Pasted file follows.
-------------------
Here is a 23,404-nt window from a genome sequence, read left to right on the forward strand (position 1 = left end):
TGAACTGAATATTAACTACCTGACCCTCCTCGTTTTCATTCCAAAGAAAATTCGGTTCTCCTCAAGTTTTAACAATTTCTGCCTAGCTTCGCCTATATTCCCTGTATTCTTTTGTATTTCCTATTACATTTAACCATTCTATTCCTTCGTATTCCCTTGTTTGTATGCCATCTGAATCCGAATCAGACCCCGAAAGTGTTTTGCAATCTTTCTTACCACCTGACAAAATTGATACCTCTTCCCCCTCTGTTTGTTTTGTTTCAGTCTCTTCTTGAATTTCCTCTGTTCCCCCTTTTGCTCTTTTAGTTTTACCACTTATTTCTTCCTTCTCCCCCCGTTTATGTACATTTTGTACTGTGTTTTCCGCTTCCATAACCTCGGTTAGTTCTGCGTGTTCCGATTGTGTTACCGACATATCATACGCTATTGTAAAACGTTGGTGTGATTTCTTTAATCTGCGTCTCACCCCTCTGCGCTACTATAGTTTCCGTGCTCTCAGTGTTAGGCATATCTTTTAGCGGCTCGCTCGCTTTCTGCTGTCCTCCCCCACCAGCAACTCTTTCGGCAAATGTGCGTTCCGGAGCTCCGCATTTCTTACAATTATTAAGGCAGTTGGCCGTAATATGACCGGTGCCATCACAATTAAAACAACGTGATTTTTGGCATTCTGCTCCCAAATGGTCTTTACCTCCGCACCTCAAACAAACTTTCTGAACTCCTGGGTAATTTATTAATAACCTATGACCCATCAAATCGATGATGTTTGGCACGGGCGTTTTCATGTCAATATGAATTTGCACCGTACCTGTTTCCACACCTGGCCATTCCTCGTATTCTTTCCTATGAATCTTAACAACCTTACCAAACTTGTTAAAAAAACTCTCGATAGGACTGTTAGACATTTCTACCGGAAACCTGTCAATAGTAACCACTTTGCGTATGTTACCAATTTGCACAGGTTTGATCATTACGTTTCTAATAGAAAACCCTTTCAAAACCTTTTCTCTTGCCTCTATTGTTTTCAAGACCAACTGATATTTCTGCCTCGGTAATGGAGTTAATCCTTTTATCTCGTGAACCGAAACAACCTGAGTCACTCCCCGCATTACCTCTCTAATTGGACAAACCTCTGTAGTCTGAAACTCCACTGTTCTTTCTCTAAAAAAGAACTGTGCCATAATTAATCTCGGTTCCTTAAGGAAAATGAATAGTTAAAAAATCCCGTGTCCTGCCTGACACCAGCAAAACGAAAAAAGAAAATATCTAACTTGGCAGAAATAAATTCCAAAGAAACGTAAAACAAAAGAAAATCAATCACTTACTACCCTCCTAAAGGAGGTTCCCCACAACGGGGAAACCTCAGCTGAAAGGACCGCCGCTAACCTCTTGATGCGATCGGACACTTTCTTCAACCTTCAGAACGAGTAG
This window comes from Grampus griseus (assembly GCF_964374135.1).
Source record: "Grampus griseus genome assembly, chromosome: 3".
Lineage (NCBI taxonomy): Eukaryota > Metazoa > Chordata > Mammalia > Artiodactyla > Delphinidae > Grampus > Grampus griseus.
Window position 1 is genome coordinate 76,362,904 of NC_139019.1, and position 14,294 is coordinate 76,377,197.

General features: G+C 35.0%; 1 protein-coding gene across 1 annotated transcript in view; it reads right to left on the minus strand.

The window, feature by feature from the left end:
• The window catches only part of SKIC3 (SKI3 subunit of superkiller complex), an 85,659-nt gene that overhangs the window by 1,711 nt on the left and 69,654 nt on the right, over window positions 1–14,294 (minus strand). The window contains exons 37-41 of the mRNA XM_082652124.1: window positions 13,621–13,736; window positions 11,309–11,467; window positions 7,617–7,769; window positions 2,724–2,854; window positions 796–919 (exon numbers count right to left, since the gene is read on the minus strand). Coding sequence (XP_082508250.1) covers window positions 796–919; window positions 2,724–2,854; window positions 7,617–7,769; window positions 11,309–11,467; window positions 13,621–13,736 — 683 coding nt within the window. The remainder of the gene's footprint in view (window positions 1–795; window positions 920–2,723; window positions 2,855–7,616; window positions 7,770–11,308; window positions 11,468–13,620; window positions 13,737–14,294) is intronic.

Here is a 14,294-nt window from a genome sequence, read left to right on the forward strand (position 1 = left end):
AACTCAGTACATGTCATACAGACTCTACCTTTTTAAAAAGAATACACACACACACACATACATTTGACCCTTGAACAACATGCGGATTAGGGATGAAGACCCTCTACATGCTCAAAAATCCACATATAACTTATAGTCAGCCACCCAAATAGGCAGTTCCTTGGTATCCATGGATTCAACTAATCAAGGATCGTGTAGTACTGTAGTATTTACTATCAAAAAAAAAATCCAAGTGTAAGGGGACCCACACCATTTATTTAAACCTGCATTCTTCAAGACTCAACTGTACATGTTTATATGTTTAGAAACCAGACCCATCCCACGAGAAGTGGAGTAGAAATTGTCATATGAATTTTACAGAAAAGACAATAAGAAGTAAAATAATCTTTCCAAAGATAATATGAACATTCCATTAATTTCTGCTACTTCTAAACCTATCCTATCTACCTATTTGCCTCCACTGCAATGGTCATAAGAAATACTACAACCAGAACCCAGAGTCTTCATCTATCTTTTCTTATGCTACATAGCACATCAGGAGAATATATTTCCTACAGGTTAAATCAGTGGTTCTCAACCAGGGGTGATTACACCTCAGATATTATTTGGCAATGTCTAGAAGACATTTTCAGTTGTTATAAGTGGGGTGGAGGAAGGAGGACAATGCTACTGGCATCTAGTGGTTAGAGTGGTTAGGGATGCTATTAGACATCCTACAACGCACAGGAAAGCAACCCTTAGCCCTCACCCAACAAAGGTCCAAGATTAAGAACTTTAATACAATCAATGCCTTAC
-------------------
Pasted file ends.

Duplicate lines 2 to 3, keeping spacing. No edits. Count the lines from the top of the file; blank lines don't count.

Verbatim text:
TGAACTGAATATTAACTACCTGACCCTCCTCGTTTTCATTCCAAAGAAAATTCGGTTCTCCTCAAGTTTTAACAATTTCTGCCTAGCTTCGCCTATATTCCCTGTATTCTTTTGTATTTCCTATTACATTTAACCATTCTATTCCTTCGTATTCCCTTGTTTGTATGCCATCTGAATCCGAATCAGACCCCGAAAGTGTTTTGCAATCTTTCTTACCACCTGACAAAATTGATACCTCTTCCCCCTCTGTTTGTTTTGTTTCAGTCTCTTCTTGAATTTCCTCTGTTCCCCCTTTTGCTCTTTTAGTTTTACCACTTATTTCTTCCTTCTCCCCCCGTTTATGTACATTTTGTACTGTGTTTTCCGCTTCCATAACCTCGGTTAGTTCTGCGTGTTCCGATTGTGTTACCGACATATCATACGCTATTGTAAAACGTTGGTGTGATTTCTTTAATCTGCGTCTCACCCCTCTGCGCTACTATAGTTTCCGTGCTCTCAGTGTTAGGCATATCTTTTAGCGGCTCGCTCGCTTTCTGCTGTCCTCCCCCACCAGCAACTCTTTCGGCAAATGTGCGTTCCGGAGCTCCGCATTTCTTACAATTATTAAGGCAGTTGGCCGTAATATGACCGGTGCCATCACAATTAAAACAACGTGATTTTTGGCATTCTGCTCCCAAATGGTCTTTACCTCCGCACCTCAAACAAACTTTCTGAACTCCTGGGTAATTTATTAATAACCTATGACCCATCAAATCGATGATGTTTGGCACGGGCGTTTTCATGTCAATATGAATTTGCACCGTACCTGTTTCCACACCTGGCCATTCCTCGTATTCTTTCCTATGAATCTTAACAACCTTACCAAACTTGTTAAAAAAACTCTCGATAGGACTGTTAGACATTTCTACCGGAAACCTGTCAATAGTAACCACTTTGCGTATGTTACCAATTTGCACAGGTTTGATCATTACGTTTCTAATAGAAAACCCTTTCAAAACCTTTTCTCTTGCCTCTATTGTTTTCAAGACCAACTGATATTTCTGCCTCGGTAATGGAGTTAATCCTTTTATCTCGTGAACCGAAACAACCTGAGTCACTCCCCGCATTACCTCTCTAATTGGACAAACCTCTGTAGTCTGAAACTCCACTGTTCTTTCTCTAAAAAAGAACTGTGCCATAATTAATCTCGGTTCCTTAAGGAAAATGAATAGTTAAAAAATCCCGTGTCCTGCCTGACACCAGCAAAACGAAAAAAGAAAATATCTAACTTGGCAGAAATAAATTCCAAAGAAACGTAAAACAAAAGAAAATCAATCACTTACTACCCTCCTAAAGGAGGTTCCCCACAACGGGGAAACCTCAGCTGAAAGGACCGCCGCTAACCTCTTGATGCGATCGGACACTTTCTTCAACCTTCAGAACGAGTAG
This window comes from Grampus griseus (assembly GCF_964374135.1).